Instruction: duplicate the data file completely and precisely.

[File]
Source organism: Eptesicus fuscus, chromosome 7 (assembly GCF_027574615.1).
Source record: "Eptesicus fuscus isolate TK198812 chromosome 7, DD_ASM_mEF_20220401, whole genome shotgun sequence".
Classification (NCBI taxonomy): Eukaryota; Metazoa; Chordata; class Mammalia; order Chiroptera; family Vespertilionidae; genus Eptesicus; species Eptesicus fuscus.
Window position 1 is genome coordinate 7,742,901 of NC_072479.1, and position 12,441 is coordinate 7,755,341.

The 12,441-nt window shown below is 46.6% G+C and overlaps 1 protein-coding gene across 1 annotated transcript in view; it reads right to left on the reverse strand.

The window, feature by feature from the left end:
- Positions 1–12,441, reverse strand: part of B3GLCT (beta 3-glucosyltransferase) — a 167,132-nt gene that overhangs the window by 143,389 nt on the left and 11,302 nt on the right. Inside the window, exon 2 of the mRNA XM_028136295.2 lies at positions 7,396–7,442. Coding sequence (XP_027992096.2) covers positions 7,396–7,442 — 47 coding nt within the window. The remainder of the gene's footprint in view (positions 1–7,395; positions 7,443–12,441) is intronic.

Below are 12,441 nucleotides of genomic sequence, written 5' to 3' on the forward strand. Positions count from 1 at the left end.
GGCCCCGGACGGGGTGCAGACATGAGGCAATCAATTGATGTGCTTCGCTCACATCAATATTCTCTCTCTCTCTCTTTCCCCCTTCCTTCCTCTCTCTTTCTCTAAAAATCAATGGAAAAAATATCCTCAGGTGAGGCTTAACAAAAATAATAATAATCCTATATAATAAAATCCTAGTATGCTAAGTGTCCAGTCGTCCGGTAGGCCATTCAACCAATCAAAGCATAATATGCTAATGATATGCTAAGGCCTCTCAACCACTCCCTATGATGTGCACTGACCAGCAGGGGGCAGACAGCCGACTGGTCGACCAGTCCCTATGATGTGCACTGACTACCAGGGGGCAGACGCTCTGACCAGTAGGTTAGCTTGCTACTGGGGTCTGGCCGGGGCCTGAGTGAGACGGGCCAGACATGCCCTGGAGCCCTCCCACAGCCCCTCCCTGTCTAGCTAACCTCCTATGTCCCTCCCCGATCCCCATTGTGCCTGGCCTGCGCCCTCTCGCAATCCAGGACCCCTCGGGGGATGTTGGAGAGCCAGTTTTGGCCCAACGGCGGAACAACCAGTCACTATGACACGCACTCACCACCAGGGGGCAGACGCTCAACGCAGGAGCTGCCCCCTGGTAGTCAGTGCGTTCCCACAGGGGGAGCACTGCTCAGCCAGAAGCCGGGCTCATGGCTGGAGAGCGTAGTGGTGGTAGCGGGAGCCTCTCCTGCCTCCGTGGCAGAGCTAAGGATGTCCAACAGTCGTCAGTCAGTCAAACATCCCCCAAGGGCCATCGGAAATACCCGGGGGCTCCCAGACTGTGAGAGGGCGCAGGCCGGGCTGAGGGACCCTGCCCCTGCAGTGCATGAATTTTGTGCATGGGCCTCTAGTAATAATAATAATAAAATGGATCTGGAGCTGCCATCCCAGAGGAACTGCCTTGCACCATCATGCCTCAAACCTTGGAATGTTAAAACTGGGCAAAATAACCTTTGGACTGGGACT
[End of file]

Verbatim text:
Source organism: Eptesicus fuscus, chromosome 7 (assembly GCF_027574615.1).
Source record: "Eptesicus fuscus isolate TK198812 chromosome 7, DD_ASM_mEF_20220401, whole genome shotgun sequence".
Classification (NCBI taxonomy): Eukaryota; Metazoa; Chordata; class Mammalia; order Chiroptera; family Vespertilionidae; genus Eptesicus; species Eptesicus fuscus.
Window position 1 is genome coordinate 7,742,901 of NC_072479.1, and position 12,441 is coordinate 7,755,341.

The 12,441-nt window shown below is 46.6% G+C and overlaps 1 protein-coding gene across 1 annotated transcript in view; it reads right to left on the reverse strand.

The window, feature by feature from the left end:
- Positions 1–12,441, reverse strand: part of B3GLCT (beta 3-glucosyltransferase) — a 167,132-nt gene that overhangs the window by 143,389 nt on the left and 11,302 nt on the right. Inside the window, exon 2 of the mRNA XM_028136295.2 lies at positions 7,396–7,442. Coding sequence (XP_027992096.2) covers positions 7,396–7,442 — 47 coding nt within the window. The remainder of the gene's footprint in view (positions 1–7,395; positions 7,443–12,441) is intronic.

Below are 12,441 nucleotides of genomic sequence, written 5' to 3' on the forward strand. Positions count from 1 at the left end.
GGCCCCGGACGGGGTGCAGACATGAGGCAATCAATTGATGTGCTTCGCTCACATCAATATTCTCTCTCTCTCTCTTTCCCCCTTCCTTCCTCTCTCTTTCTCTAAAAATCAATGGAAAAAATATCCTCAGGTGAGGCTTAACAAAAATAATAATAATCCTATATAATAAAATCCTAGTATGCTAAGTGTCCAGTCGTCCGGTAGGCCATTCAACCAATCAAAGCATAATATGCTAATGATATGCTAAGGCCTCTCAACCACTCCCTATGATGTGCACTGACCAGCAGGGGGCAGACAGCCGACTGGTCGACCAGTCCCTATGATGTGCACTGACTACCAGGGGGCAGACGCTCTGACCAGTAGGTTAGCTTGCTACTGGGGTCTGGCCGGGGCCTGAGTGAGACGGGCCAGACATGCCCTGGAGCCCTCCCACAGCCCCTCCCTGTCTAGCTAACCTCCTATGTCCCTCCCCGATCCCCATTGTGCCTGGCCTGCGCCCTCTCGCAATCCAGGACCCCTCGGGGGATGTTGGAGAGCCAGTTTTGGCCCAACGGCGGAACAACCAGTCACTATGACACGCACTCACCACCAGGGGGCAGACGCTCAACGCAGGAGCTGCCCCCTGGTAGTCAGTGCGTTCCCACAGGGGGAGCACTGCTCAGCCAGAAGCCGGGCTCATGGCTGGAGAGCGTAGTGGTGGTAGCGGGAGCCTCTCCTGCCTCCGTGGCAGAGCTAAGGATGTCCAACAGTCGTCAGTCAGTCAAACATCCCCCAAGGGCCATCGGAAATACCCGGGGGCTCCCAGACTGTGAGAGGGCGCAGGCCGGGCTGAGGGACCCTGCCCCTGCAGTGCATGAATTTTGTGCATGGGCCTCTAGTAATAATAATAATAAAATGGATCTGGAGCTGCCATCCCAGAGGAACTGCCTTGCACCATCATGCCTCAAACCTTGGAATGTTAAAACTGGGCAAAATAACCTTTGGACTGGGACT